1.3 Trading Income Allowance Examples
You are employed during the tax year 2018/2019 and earned money as an Uber driver of £500 during the same tax year. As this is below the trading income allowance, you do not need to register with HMRC or let them know about your earnings from Uber. You should keep records of all your Uber earnings though to show that you earned less than the £1,000 tax-free allowance.
You are a newly self-employed hairdresser during the tax year 2018/2019. You have not needed to spend any money on setting up your business but have earned £500 in income during the tax year. This is below the trading income allowance so you can use the £1,000 tax-free allowance against this income.
You are newly self-employed during the tax year 2019/2020 and have spent £2,000 on equipment to set up your new business and have earned £300 in income. You are entitled to claim for the trading income allowance as your taxable income was less than £1,000. However, you may not want to claim the allowance because your expenses exceed your income because if you register as self-employed and fill in a tax return you’ll be able to record a tax loss. Tax losses can be set against any future profits you make in later tax years, reducing how much tax you’ll pay later on.
You become self-employed in the tax year 2018/2019 and your income is £1,500. As this exceeds the trading income allowance you will need to register as self-employed and declare your income on a tax return. You’ll be able to choose between:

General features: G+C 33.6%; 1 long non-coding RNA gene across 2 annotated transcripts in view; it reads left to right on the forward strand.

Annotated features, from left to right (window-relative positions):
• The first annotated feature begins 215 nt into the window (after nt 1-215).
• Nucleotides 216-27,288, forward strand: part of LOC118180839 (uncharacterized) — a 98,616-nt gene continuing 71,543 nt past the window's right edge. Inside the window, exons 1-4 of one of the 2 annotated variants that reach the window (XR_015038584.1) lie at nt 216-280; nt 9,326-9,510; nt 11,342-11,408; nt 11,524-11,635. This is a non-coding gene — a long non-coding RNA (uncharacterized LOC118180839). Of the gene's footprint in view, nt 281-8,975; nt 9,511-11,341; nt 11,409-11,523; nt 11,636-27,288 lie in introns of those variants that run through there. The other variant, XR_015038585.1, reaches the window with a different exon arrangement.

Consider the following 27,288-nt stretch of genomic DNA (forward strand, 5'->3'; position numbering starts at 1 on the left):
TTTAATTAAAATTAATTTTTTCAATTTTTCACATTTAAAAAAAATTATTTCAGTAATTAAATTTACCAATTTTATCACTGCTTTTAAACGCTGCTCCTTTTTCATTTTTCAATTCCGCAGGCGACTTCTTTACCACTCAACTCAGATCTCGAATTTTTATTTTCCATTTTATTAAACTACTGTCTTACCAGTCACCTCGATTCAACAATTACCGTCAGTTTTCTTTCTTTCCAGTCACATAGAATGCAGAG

- Either claiming for the trading income allowance of £1,000 against your £1,500 income, leaving £500 profit which you may need to pay self-employment tax on or;
- Claim for your actual expenses.
Generally, people choose the option that results in them showing the lowest taxable profit, which results in a smaller tax bill, but remember you cannot claim for both the trading allowance and your expenses.
You have been a self-employed dog walker for many years, fully registered as self-employed with HMRC and filling out a tax return to declare your earnings annually. During the tax year 2018/2019, you did some gardening work on the side.
Your earnings for 2018/2019 were:
- Dog Walking Income £20,000/Expenses £5,000
- Gardening £500/Expenses £0
When tax time comes you cannot use the £1,000 trading allowance against your gardening income. You’ll need to fill out an additional self-employment section in your tax return for the gardening income and pay tax on the £500 accordingly. You must use the same method for all your forms of income.
You earn dividend and pension income each year and have been submitting tax returns by 31 January each year. During the tax year 2018/2019 you earn £750 doing consultancy work.
This is withing the trading income allowance of £1,000 so you do not need to pay tax on your extra income. But as you complete a tax return for other reasons you’ll need to complete a CWF1 and complete a self-employment section in your tax return. Here you can declare your £750 income and make your claim for the trading income allowance.
[This is part of the Understanding Self Employment Series]
2. What is the Property Income Allowance?